religion panel

This “one-many” distinction is very clear in the two cultures’ beliefs about science. In the West, we assume that nature is uniform and rational, and the goal is to discover universal rules. Instead of seeking universality, Easterners focus on finding differences and specificity (which Motokawa attributes at least in part to their belief in many gods). He writes that according to Eastern philosophy, “To interpret is to create your personal world, which always closes the way to the truth.”

science panel

If this is right, it explains why 70% of psychology citations come from the West. In psychology, the goal is to discover how the human brain/mind works. This implies that every human brain (and primates and rats too, since they’re frequently the subjects used in studies to learn about humans) behaves the same way under the same traditions. Are our mentalities are so different among different cultures that we don’t even see value in studying the same things? I wonder if there’s any way to reconcile the Eastern and Western cultural beliefs in order to study the mind? Maybe this is an important step in coming closer to a true understanding, as opposed to an understanding based on constricted cultural beliefs.

If cheeseburger sushi is a culinary possibility, maybe there’s hope for reconciliation of these two very different cultures for scientific investigation... Photo: http://aht.seriouseats.com/archives/2010/07/cheeseburger-themed-sushi-available-at-yatta--truck-in-los-angeles.html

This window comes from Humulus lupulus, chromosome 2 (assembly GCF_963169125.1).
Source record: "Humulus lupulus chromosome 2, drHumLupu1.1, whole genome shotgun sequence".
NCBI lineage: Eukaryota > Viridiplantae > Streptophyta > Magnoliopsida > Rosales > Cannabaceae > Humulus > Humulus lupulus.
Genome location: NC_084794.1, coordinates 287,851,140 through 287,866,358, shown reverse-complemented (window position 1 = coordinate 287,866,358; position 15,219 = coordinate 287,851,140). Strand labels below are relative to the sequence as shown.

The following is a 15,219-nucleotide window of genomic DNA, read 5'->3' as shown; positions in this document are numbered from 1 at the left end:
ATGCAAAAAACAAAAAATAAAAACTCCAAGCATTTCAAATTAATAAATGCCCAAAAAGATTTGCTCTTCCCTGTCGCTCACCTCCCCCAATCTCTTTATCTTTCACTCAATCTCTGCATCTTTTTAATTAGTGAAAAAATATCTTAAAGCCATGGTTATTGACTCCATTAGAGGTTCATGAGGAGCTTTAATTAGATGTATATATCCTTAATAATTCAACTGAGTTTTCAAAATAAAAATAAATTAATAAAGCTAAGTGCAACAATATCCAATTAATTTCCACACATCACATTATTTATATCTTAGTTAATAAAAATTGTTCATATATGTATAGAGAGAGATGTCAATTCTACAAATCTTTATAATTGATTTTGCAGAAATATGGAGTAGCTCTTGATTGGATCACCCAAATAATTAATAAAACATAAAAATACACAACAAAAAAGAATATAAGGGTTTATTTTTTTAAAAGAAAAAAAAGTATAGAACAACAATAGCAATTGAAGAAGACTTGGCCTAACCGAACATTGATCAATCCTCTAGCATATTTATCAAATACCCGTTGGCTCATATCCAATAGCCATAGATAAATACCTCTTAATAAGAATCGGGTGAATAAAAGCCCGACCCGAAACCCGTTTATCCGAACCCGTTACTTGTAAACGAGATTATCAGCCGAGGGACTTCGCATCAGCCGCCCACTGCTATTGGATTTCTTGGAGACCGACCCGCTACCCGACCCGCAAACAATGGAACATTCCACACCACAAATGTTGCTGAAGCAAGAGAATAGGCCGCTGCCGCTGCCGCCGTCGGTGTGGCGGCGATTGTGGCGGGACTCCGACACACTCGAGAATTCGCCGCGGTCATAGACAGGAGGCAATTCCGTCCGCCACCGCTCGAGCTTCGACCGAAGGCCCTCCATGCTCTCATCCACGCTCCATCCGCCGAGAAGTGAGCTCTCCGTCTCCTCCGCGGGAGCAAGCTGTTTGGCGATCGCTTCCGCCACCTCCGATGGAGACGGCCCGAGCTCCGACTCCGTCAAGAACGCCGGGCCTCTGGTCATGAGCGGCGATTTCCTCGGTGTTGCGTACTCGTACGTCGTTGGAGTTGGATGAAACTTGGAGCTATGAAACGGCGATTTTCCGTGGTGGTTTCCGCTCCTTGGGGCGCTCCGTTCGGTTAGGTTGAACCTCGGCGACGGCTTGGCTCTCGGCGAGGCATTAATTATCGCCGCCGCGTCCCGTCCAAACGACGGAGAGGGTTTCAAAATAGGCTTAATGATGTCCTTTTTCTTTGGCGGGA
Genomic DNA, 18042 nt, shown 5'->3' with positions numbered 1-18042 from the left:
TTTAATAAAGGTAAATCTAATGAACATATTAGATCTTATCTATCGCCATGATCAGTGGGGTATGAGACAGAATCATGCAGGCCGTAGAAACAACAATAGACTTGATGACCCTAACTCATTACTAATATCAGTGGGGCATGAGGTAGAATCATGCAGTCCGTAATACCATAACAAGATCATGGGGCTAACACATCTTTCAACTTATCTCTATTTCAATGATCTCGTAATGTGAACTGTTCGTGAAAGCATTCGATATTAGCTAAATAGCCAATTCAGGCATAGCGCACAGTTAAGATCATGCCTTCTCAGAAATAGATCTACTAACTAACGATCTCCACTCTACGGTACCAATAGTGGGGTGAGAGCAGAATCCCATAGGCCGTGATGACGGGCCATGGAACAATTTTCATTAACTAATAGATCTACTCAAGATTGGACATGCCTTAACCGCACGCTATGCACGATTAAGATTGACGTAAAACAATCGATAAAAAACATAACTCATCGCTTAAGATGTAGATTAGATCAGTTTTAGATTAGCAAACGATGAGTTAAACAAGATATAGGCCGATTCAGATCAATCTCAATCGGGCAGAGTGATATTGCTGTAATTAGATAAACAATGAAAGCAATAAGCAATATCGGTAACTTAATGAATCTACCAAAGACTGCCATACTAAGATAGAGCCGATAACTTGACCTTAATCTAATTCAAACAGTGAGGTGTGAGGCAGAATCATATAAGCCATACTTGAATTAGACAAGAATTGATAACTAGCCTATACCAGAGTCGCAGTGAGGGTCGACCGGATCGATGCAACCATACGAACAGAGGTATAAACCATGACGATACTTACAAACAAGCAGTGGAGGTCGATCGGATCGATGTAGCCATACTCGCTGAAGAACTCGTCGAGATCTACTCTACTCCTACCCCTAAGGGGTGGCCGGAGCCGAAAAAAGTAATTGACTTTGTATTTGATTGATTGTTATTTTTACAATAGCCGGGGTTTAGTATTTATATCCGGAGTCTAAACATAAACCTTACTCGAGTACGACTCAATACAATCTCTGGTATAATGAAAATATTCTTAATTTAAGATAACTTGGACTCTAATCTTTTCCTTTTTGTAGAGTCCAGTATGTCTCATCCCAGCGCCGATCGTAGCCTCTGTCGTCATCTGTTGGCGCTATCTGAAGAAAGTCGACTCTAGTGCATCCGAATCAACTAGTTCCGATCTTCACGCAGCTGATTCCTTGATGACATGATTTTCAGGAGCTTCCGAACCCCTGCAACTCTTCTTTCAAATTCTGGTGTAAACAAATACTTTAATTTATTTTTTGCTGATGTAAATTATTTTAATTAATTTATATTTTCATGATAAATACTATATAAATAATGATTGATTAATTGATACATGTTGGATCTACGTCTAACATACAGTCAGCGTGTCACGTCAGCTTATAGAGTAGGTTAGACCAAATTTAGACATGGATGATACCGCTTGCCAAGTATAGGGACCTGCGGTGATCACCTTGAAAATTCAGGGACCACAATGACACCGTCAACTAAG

If cheeseburger sushi is a culinary possibility, maybe there’s hope for reconciliation of these two very different cultures for scientific investigation… Photo: http://aht.seriouseats.com/archives/2010/07/cheeseburger-themed-sushi-available-at-yatta–truck-in-los-angeles.html

What if…?

I think a lot about linguistic relativity– the idea that the language I speak might profoundly influence the way I perceive the world, conceptualize it, and/or habitually act in it is so seductive. Yesterday I was listening to a “Talk the Talk” podcast called “Time in Amondawa,” and I started thinking about what life would be like if I spoke another language. In it, the linguistic Chris Sinha argues that the Amondawa tribe has no term for the abstract concept of “time,” and they don’t use spatial metaphors to talk about it, as we do in most languages (things like “waiting a long time,” or “looking forward to the future”). In addition, as in many languages, their number system consists of “one,” “two,” and “many.” That’s it.

Image: http://www.yourlanguageplace.com/how-language-can-shape-the-perception-of-time/
Image: http://www.yourlanguageplace.com/how-language-can-shape-the-perception-of-time/

Cultural differences aside, what would life be like if we had no way of talking about time or quantifying anything?! When I think about my thoughts over the course of the day, I think most of them revolve around one of those two things (or often both, when I think things like “I only have 17 minutes to get to this appointment”). Since I mainly define myself by my habitual thoughts, and I do believe that lacking ways of expressing certain concepts can dramatically alter the way you think about them, who would I be? What kind of things would we talk about? Our culture and society have evolved with time and numbers as a foundation. Would it still have been possible to become as advanced as we have without them?